US consumer price growth resumed its rapid rise in May, accelerating 1 per cent during the month as rising inflation in the services sector added urgency to the Federal Reserve’s plans to aggressively tighten monetary policy.
The monthly rise in the consumer price index, published by the Bureau of Labor Statistics on Friday, was significantly faster than the 0.3 per cent increase recorded in April and above economists’ expectations for a 0.7 per cent increase.
At that pace, the year-over-year increase rose to 8.6 per cent, the highest level since December 1981. Economists have previously said headline annual inflation should start to retreat as it starts lapping very elevated levels logged last year, but the recent run-up in prices has so far defied that trend.
Once volatile items such as food and energy are stripped out, “core” CPI rose 0.6 per cent, maintaining the same momentum as the previous month. However, the annual rate moderated slightly to 6 per cent, compared to the 6.2 per cent pace in April.
Services inflation, once energy-related expenses were stripped out, rose 0.6 per cent for the month, and are up 5.2 per cent on the year.
The peak in inflation has been delayed primarily by a further climb in energy prices, with national petrol prices approaching $5 a gallon as a result of the prolonged conflict between Russia and Ukraine, and a steady rise in services-related costs — such as those linked to the travel industry. These gains have offset a moderation in expenses for certain goods.
The Biden administration has sought to pin the blame on Russian president Vladimir Putin, linking the run-up in commodity prices to the war. A senior White House official on Thursday said supply chain disruptions stemming from China’s Covid-19 lockdowns also maintained upward pressure on inflation in May.
Short-dated US government bonds, which are more sensitive to changes in monetary policy, sold off sharply after the report’s release, with the two-year Treasury yield up 0.09 percentage points to 2.9 per cent as investors anticipated the US central bank will need to ramp up its efforts to bring down inflation.
The Fed has already committed to moving monetary policy “expeditiously” to a more “neutral” level that no longer stimulates the economy, but further evidence that inflation is becoming more entrenched could compel top officials to lift interest rates even more forcefully than financial markets expect. Policymakers have already signalled that at a minimum, the Fed will deliver a string of half-point rate rises, having delivered the first adjustment of that size since 2000 in May.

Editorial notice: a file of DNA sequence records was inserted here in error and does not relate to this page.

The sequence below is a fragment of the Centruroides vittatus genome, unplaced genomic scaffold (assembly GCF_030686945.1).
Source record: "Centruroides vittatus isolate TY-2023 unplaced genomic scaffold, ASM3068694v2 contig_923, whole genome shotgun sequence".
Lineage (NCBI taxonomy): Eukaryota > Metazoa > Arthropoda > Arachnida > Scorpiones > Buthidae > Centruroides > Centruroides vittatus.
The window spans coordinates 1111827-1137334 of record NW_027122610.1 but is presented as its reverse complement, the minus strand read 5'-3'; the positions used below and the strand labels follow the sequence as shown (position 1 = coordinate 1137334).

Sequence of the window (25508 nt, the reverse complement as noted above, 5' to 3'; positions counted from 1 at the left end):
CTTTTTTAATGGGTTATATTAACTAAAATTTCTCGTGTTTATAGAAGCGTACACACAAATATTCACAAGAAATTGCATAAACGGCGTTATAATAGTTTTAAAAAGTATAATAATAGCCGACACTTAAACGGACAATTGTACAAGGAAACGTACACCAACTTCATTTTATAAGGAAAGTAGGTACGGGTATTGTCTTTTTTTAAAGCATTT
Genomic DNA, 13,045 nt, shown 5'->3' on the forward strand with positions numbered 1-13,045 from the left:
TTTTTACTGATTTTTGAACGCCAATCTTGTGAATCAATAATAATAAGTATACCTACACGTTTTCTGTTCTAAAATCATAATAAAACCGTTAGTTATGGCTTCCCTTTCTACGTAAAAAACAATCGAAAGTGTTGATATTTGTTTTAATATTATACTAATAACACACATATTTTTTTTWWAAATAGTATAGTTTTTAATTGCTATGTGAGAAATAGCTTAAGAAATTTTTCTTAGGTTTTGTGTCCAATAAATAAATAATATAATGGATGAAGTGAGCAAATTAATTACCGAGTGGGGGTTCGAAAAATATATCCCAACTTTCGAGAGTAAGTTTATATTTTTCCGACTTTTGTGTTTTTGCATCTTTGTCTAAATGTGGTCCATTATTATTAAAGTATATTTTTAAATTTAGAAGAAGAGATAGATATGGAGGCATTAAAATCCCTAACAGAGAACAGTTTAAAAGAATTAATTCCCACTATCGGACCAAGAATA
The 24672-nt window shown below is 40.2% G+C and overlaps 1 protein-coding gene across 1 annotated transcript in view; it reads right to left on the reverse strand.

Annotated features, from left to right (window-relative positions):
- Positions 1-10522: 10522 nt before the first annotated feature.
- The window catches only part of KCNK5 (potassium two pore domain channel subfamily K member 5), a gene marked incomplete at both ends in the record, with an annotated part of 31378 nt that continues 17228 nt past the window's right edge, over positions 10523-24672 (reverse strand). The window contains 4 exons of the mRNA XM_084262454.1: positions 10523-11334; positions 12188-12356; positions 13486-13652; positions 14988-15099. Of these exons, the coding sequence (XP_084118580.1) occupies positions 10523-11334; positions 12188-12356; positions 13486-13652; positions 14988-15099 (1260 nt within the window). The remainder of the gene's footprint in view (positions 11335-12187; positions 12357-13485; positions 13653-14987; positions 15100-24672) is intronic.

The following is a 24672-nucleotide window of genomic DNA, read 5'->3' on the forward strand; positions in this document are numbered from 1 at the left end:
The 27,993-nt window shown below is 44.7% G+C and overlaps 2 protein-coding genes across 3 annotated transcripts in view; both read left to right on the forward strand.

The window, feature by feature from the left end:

The Fed is all but guaranteed to implement another increase of half a percentage point at its policy meeting next week, and traders have priced in the federal funds rate rising to roughly 2.9 per cent by the end of the year from its current target range of 0.75 per cent to 1 per cent.
Lael Brainard, the vice-chair, recently made clear that the Fed could continue the half-point pace through September and would only consider reverting to more typical quarter-point increments following a “deceleration” in monthly inflation prints.
Elevated inflation has become the biggest economic challenge for the Biden administration, whose efforts to engineer one of the fastest labour market recoveries in US history have been overshadowed by the toll that soaring prices have taken on American households.
Treasury secretary Janet Yellen recently admitted she was “wrong” about the extent to which inflation would become a persistent problem. A new biography also alleged she had initially wanted to scale back President Joe Biden’s landmark $1.9tn stimulus package that passed last year.
In congressional testimonies this week, Yellen defended the actions undertaken by the White House at a time of extreme economic uncertainty, but acknowledged that inflation is running at an “unacceptable” level. Fighting inflation is the administration’s top priority, she said, calling on Congress to also do more to aid in those efforts.